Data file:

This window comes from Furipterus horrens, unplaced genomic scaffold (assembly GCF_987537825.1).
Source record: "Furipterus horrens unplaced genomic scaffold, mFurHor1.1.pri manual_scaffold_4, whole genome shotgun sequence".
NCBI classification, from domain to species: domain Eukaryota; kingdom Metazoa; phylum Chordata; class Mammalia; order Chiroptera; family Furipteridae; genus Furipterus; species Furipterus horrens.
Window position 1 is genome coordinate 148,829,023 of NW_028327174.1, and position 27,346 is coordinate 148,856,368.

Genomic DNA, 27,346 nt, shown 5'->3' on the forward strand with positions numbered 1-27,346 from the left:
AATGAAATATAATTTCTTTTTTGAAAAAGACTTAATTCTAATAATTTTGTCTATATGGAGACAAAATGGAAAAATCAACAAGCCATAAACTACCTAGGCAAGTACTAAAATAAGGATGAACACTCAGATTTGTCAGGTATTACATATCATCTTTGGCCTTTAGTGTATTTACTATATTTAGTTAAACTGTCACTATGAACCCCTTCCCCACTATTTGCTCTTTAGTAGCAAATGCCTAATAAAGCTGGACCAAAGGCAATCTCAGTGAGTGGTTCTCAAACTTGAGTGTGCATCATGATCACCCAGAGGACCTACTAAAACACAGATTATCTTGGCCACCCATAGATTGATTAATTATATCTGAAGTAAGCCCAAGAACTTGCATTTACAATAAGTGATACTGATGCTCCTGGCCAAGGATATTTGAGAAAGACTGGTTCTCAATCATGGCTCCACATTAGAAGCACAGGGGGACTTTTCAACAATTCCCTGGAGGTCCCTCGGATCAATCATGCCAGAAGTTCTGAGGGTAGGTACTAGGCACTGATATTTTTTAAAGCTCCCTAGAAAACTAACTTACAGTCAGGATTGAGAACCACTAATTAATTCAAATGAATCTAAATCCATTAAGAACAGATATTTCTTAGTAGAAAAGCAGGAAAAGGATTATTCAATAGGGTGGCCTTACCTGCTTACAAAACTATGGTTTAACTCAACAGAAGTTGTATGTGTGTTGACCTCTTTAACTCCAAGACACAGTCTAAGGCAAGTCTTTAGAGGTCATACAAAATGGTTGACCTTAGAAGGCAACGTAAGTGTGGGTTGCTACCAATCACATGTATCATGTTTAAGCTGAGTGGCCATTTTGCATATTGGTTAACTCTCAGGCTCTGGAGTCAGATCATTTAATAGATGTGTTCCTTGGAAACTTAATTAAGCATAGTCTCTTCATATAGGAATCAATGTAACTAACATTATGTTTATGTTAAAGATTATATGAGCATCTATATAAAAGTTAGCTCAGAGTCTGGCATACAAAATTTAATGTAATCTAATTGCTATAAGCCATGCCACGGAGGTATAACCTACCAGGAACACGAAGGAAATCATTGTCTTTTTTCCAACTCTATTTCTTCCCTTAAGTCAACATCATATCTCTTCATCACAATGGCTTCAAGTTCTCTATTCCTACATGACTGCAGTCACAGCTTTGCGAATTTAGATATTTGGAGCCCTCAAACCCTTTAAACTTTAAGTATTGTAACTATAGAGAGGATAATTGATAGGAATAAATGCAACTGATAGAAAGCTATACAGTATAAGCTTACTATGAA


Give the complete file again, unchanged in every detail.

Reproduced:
This window comes from Furipterus horrens, unplaced genomic scaffold (assembly GCF_987537825.1).
Source record: "Furipterus horrens unplaced genomic scaffold, mFurHor1.1.pri manual_scaffold_4, whole genome shotgun sequence".
NCBI classification, from domain to species: domain Eukaryota; kingdom Metazoa; phylum Chordata; class Mammalia; order Chiroptera; family Furipteridae; genus Furipterus; species Furipterus horrens.
Window position 1 is genome coordinate 148,829,023 of NW_028327174.1, and position 27,346 is coordinate 148,856,368.

Genomic DNA, 27,346 nt, shown 5'->3' on the forward strand with positions numbered 1-27,346 from the left:
AATGAAATATAATTTCTTTTTTGAAAAAGACTTAATTCTAATAATTTTGTCTATATGGAGACAAAATGGAAAAATCAACAAGCCATAAACTACCTAGGCAAGTACTAAAATAAGGATGAACACTCAGATTTGTCAGGTATTACATATCATCTTTGGCCTTTAGTGTATTTACTATATTTAGTTAAACTGTCACTATGAACCCCTTCCCCACTATTTGCTCTTTAGTAGCAAATGCCTAATAAAGCTGGACCAAAGGCAATCTCAGTGAGTGGTTCTCAAACTTGAGTGTGCATCATGATCACCCAGAGGACCTACTAAAACACAGATTATCTTGGCCACCCATAGATTGATTAATTATATCTGAAGTAAGCCCAAGAACTTGCATTTACAATAAGTGATACTGATGCTCCTGGCCAAGGATATTTGAGAAAGACTGGTTCTCAATCATGGCTCCACATTAGAAGCACAGGGGGACTTTTCAACAATTCCCTGGAGGTCCCTCGGATCAATCATGCCAGAAGTTCTGAGGGTAGGTACTAGGCACTGATATTTTTTAAAGCTCCCTAGAAAACTAACTTACAGTCAGGATTGAGAACCACTAATTAATTCAAATGAATCTAAATCCATTAAGAACAGATATTTCTTAGTAGAAAAGCAGGAAAAGGATTATTCAATAGGGTGGCCTTACCTGCTTACAAAACTATGGTTTAACTCAACAGAAGTTGTATGTGTGTTGACCTCTTTAACTCCAAGACACAGTCTAAGGCAAGTCTTTAGAGGTCATACAAAATGGTTGACCTTAGAAGGCAACGTAAGTGTGGGTTGCTACCAATCACATGTATCATGTTTAAGCTGAGTGGCCATTTTGCATATTGGTTAACTCTCAGGCTCTGGAGTCAGATCATTTAATAGATGTGTTCCTTGGAAACTTAATTAAGCATAGTCTCTTCATATAGGAATCAATGTAACTAACATTATGTTTATGTTAAAGATTATATGAGCATCTATATAAAAGTTAGCTCAGAGTCTGGCATACAAAATTTAATGTAATCTAATTGCTATAAGCCATGCCACGGAGGTATAACCTACCAGGAACACGAAGGAAATCATTGTCTTTTTTCCAACTCTATTTCTTCCCTTAAGTCAACATCATATCTCTTCATCACAATGGCTTCAAGTTCTCTATTCCTACATGACTGCAGTCACAGCTTTGCGAATTTAGATATTTGGAGCCCTCAAACCCTTTAAACTTTAAGTATTGTAACTATAGAGAGGATAATTGATAGGAATAAATGCAACTGATAGAAAGCTATACAGTATAAGCTTACTATGAA